Auxiliary Table Code Word Type-Bits [14:13]. Bits [14:13] encode the type of code word that has been matched, if any.
 Auxiliary Table Code Word Match-Bit 15. Bit 15 will be set to 1 to indicate a code word prefix match or an error. No additional access is required. Bit 15 will be set to 0 to indicate that neither a match nor an error has been detected and that an additional access will be required to match a code word prefix.
 Auxiliary Table Memory Contents
 This section summarizes the contents of the auxiliary tables for all code word groupings and the resulting 7-bit recoding used to index the 112-entry token memory. Note that the “0b” prefix indicates a binary number while the “0x” prefix indicates a hexadecimal number.
 Token Memory
 The 7-bit recoded code word is used to index the 112-entry token memory. The token memory returns the value of the non-zero coefficient, the run length of zero-valued coefficients between this and the previous non-zero value coefficient, and the length of this VLC. The data format for the token memory is shown in FIG. 3B.
 Note that the length of the VLC can also be calculated during the recoding process which might speed the decoding process for certain implementations. It can be calculated from the following formula: VLC length=leader_bits+b_bits +1. where, for a single auxiliary table access, leader_bits=1, the number of leader bits returned from the first auxiliary table, and for two auxiliary table accesses, leader_bits=(1+6), where “1” is the additional number of leader bits returned from the second auxiliary table and the “+6” is inferred; b_bits=b, the number of bitstream bits returned from an auxiliary table; and the “+1” term accounts for the implied “s” bit. After each successful VLC decode, the bitstream position pointer is advanced by an amount equal to “VLC length” to prepare for the decoding of the next VLC.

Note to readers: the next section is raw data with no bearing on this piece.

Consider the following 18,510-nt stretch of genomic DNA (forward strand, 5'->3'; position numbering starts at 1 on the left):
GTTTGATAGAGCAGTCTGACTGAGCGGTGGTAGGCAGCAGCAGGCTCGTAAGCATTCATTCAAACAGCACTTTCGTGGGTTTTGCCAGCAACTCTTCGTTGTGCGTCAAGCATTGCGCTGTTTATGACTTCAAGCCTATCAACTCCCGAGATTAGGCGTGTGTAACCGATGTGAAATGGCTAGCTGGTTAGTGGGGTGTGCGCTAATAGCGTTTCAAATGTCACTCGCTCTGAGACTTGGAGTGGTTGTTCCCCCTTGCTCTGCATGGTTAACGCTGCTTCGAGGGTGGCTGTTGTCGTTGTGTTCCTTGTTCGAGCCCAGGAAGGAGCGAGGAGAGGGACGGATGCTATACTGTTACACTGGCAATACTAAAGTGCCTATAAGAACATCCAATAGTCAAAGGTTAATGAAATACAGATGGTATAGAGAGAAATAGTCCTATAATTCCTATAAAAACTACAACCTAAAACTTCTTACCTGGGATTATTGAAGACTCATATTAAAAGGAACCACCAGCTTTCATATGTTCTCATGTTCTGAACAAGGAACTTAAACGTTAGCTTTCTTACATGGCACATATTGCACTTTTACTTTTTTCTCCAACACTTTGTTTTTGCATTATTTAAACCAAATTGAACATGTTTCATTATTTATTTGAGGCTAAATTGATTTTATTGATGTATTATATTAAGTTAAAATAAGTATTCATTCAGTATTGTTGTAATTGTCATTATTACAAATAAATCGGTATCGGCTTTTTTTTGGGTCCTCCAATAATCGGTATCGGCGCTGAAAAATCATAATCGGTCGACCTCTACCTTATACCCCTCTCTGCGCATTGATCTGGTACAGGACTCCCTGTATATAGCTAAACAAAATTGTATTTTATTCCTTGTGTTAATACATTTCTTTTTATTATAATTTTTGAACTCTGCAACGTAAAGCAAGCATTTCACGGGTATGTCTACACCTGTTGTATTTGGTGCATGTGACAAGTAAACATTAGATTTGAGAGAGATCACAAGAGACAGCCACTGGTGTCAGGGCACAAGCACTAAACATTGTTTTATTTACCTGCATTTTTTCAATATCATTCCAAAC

VLC Decoding Examples
 Two VLC decoding examples are next discussed in reference to FIGS. 1 and 2, respectively.
 VLC Decoding Example 1
FIG. 1 shows a decoding process using a single auxiliary table access. A description of decoding in relation to FIG. 1 is as follows: From the bitstream position pointer, the next six bits are used for the auxiliary table index. The auxiliary table returns an indication that the VLC can be decoded from the accompanying recoding information: 1=5, b=2 and recode prefix=0×10. The token memory address is formed from the upper (7-b)=5 bits of the recode prefix concatenated with b=2 bitstream bits displaced 1=5 bits from the bitstream position pointer. The token memory returns the VLC length=8, run length=9 and non-zero coefficient level=1. The sign bit is displaced from the bitstream position pointer by “VLC length”=8 bits, or, alternatively, (1+b+1)=8 bits. The sign bit, s, is 0 (positive).